Before we jump into the questions to help you identify your niche, let’s consider how you know you’ve made the right choice. Your goal is to find the sweet spot: the intersection between your skills and know-how, your experience and character for types of working, a service that has market potential with an audience who will gladly pay, and a working environment that truly lights you up.
Your Skills and Know-How
This is the time to consider and leverage your know-how and skills core competencies. We all have skills and that includes YOU. These may not be photography related at this point, you may still be learning those for the business you are creating, but how else do you best add value? As you think about this, it’s important to remember what you already achieved perhaps in your personal life or in a previous career.
Maybe you are you especially good with making people feel comfortable?
Maybe you are an experienced horse rider who understands what the equine market needs?
Maybe you studied architecture and have a good vision for buildings and interiors?
These are some ideas to get you thinking laterally about all your skills and know-how and whether they could be of use to a particular audience or subject.
Your Experience & Character
Think about what you are already good at. Is there a particularly type of photography that you have already focused on with good results? Have your friends or family asked you to provide them with images at a wedding or of their children or for their website? Outside of photography do you have hobbies and interests that mean you find yourself often in certain environments or with certain subjects?
It is also important to consider your personality and character. If you like to be at home then photography involving travel is not for you, and if weekends off with your family is important then you must recognise when considering wedding or family photography. Your personality often comes across strongly in your work, and this is how photographers develop a signature style. Whether you direct a lot, or prefer to let situations evolve naturally and capture them, if you are thoughtful and empathetic, or if you are technically accurate and extremely considered; – all these traits will create different images for different types of photographers.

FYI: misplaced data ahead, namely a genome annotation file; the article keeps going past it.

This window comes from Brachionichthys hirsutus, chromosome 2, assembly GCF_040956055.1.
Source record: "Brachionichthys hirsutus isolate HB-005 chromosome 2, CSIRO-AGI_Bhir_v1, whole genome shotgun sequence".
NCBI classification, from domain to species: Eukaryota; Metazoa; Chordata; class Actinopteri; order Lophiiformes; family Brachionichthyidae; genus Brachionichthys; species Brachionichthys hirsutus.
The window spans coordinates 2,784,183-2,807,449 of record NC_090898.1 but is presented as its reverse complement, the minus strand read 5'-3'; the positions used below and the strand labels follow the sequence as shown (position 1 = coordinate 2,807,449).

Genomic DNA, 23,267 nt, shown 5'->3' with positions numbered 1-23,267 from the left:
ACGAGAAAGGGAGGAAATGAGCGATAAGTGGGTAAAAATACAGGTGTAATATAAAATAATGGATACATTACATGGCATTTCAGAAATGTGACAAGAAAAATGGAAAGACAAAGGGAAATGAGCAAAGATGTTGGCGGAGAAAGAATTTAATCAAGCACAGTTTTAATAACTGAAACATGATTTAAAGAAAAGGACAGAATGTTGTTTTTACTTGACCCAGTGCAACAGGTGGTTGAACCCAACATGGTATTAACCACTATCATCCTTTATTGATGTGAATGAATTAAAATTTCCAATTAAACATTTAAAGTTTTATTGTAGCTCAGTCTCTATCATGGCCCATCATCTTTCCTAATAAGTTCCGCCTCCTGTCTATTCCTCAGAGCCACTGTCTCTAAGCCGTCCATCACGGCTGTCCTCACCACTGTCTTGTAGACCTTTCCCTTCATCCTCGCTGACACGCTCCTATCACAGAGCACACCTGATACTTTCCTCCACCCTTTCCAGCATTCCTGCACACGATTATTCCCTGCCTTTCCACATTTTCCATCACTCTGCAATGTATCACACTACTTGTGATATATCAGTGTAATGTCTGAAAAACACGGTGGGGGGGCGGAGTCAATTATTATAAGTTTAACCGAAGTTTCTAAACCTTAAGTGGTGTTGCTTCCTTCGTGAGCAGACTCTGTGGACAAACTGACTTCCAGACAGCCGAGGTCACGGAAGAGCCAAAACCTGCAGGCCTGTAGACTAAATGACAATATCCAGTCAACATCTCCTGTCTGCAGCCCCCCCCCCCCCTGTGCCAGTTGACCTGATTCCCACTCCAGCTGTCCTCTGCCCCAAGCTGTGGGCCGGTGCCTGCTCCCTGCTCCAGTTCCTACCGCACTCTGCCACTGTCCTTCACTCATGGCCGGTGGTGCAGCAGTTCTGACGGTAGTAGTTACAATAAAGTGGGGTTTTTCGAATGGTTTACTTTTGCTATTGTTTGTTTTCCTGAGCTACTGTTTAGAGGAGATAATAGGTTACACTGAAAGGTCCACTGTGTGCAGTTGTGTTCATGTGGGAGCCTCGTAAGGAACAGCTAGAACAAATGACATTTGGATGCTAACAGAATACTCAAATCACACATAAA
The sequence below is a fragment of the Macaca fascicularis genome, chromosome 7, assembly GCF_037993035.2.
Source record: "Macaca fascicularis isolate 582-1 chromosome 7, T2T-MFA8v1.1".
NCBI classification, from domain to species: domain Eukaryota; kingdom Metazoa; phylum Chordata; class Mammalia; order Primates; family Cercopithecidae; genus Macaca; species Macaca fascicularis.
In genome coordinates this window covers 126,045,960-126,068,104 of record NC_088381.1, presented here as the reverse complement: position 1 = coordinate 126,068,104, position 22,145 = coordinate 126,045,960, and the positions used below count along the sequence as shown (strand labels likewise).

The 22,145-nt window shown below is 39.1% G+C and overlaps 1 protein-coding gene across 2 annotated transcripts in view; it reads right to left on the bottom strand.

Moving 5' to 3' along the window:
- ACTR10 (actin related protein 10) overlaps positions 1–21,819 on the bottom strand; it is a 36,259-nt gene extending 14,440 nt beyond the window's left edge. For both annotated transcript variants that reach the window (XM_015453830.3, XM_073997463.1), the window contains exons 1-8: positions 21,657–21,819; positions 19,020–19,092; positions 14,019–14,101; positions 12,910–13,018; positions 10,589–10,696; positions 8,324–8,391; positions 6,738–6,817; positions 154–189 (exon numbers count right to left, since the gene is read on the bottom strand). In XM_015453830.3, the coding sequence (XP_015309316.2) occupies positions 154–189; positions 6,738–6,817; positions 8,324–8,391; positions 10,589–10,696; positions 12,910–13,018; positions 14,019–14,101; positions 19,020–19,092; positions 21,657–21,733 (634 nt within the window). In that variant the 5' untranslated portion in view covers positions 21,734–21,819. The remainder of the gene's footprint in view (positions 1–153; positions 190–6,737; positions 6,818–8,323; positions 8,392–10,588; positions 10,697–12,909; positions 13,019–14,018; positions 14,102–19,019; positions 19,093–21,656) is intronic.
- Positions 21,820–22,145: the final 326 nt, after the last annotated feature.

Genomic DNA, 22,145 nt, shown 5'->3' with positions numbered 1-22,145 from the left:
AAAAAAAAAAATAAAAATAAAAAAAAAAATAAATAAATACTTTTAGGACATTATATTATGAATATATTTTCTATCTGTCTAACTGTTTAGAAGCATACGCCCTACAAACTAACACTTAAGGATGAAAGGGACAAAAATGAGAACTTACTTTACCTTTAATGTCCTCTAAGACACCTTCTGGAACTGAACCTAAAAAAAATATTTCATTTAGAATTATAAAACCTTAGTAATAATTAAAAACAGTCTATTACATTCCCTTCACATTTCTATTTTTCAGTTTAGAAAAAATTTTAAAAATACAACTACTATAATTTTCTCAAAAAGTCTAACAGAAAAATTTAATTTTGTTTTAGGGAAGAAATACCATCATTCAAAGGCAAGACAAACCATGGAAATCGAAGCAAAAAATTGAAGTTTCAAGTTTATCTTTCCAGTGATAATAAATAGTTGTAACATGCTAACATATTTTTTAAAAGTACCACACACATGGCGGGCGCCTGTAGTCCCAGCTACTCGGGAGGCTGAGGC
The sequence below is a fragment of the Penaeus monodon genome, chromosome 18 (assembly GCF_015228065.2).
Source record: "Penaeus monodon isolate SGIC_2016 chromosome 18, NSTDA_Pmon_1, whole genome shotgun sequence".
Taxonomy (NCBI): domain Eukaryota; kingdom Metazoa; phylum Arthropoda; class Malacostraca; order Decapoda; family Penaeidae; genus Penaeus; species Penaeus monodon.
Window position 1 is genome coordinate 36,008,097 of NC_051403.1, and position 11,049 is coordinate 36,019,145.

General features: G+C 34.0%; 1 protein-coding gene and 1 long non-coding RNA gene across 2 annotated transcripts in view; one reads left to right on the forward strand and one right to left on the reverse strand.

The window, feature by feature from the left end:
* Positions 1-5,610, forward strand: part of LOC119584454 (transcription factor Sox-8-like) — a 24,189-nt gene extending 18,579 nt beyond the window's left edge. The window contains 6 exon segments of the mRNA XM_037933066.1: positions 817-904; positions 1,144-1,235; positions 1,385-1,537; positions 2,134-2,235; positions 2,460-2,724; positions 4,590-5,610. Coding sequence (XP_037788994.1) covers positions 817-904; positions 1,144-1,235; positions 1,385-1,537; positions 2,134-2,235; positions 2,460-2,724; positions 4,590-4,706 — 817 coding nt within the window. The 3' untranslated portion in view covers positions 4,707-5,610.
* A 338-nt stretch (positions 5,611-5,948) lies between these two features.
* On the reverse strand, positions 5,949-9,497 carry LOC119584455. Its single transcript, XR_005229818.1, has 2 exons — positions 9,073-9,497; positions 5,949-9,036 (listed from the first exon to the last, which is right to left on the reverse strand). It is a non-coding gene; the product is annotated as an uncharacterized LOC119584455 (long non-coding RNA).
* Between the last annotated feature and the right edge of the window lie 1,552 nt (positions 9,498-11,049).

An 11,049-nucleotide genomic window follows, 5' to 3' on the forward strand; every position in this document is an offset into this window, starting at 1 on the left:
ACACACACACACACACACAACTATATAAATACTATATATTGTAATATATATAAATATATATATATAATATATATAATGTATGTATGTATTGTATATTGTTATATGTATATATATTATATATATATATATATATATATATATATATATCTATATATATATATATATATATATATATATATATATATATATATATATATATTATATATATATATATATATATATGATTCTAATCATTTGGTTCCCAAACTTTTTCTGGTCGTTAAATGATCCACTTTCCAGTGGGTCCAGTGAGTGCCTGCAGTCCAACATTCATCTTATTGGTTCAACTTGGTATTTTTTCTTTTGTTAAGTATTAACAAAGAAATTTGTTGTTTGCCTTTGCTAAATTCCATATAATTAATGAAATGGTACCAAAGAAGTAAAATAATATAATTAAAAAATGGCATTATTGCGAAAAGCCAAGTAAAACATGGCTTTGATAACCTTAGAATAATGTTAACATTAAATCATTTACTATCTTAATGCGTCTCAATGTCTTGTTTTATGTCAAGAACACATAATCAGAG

You need to be sure there is potential market for your services. Would your ideal customer pay for your services and is there profit potential? Pay attention to what people are raving about on social media and do some research on the market in your area. (We will cover competitive analysis in more detail further down the line…)
Passion & Inspiration
You don’t need to have it all sorted yet in terms of skills or knowledge but you do need to be excited to launch a business around this niche. This is the most important factor! And when things get tough—and they will at times—your enthusiasm around this niche needs to be able to pull you through the tough times! You may find you already have a leaning towards a certain niche, and you can work on developing your style as you evolve and learn throughout this course.
When your niche hits all four of these sweet spot quadrants, you stand a much higher chance of success. You will be inspired and motivated because you’ll feel confident you are moving in the right direction.